Terry Pratchett is dead. Not that it is much of a chock. He has long been open about his struggles with Alzheimer and the disease has finally claimed his life (before he had the chance to end it himself, as he wished to). He was notoriously unafraid of dying, with Death being a major recurring and oddly sympathetic character in his books.
Pratchett was the foremost satirical writer of our age, using his fantasy creation of Discworld to comment on our society and it's follies. Targets included, but were not limited to, sexism (Equal Rites, in which the unexamined gender inequalities of traditional fantasy are finally examined), capitalism (Going Postal, with it's furious denunciation of privatization), militarism and jingoism (Jingo) and religious fundamentalism (Small Gods, which sees such fanaticism as antithetical to real religion).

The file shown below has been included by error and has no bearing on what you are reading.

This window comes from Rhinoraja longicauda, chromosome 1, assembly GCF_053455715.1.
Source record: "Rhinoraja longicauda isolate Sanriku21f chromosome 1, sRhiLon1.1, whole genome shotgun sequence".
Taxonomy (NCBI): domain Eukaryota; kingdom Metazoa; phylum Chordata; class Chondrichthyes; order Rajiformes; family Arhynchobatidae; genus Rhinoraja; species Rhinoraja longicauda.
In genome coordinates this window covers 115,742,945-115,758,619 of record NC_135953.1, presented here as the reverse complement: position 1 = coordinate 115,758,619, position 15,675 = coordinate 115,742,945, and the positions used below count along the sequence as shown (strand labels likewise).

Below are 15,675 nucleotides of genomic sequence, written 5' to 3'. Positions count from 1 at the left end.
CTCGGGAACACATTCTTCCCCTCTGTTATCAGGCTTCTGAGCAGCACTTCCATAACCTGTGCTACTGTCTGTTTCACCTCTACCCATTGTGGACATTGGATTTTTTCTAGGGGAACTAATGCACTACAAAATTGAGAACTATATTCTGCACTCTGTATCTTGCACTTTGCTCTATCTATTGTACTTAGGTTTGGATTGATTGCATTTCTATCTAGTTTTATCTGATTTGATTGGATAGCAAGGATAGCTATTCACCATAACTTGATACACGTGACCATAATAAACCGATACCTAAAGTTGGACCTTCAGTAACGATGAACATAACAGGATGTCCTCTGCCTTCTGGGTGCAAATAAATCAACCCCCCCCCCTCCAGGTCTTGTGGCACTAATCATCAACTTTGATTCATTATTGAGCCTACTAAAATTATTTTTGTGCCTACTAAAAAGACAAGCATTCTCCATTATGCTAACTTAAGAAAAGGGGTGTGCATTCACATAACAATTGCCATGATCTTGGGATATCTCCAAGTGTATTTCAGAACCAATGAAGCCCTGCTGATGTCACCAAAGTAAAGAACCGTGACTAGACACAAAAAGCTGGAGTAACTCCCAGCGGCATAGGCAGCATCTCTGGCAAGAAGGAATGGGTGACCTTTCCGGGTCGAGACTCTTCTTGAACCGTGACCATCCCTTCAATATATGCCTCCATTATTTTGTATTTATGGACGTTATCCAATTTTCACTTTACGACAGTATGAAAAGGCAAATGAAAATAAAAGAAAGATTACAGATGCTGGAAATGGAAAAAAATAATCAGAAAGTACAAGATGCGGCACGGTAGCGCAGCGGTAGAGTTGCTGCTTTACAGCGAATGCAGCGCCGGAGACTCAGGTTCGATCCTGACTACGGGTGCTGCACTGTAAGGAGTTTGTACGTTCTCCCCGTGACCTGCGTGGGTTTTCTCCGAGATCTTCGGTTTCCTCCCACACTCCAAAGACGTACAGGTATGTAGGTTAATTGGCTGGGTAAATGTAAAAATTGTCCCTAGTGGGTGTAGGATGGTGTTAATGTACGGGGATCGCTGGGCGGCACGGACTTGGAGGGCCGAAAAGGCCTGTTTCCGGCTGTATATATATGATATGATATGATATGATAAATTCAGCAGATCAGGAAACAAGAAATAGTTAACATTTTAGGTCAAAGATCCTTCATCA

As his friend and collaborator Neil Gaiman noted, Pratchett beneath his generous humour, was a writer driven by rage. He was writing, as A.S Byatt noted, "about us", not about anything fantastic.
While Pratchett could as every human being make mistakes (as someone who has a disability, his enthusiasm for euthanasia, while understandable with his situation, left me somewhat cold.) and his satire could at times be unduly hectoring, it was a rage that was driven by compassion for the suffering and put to use with such humour that his voice will be missed. Farewell, Terry. You may leave this life, but your books will remain with us.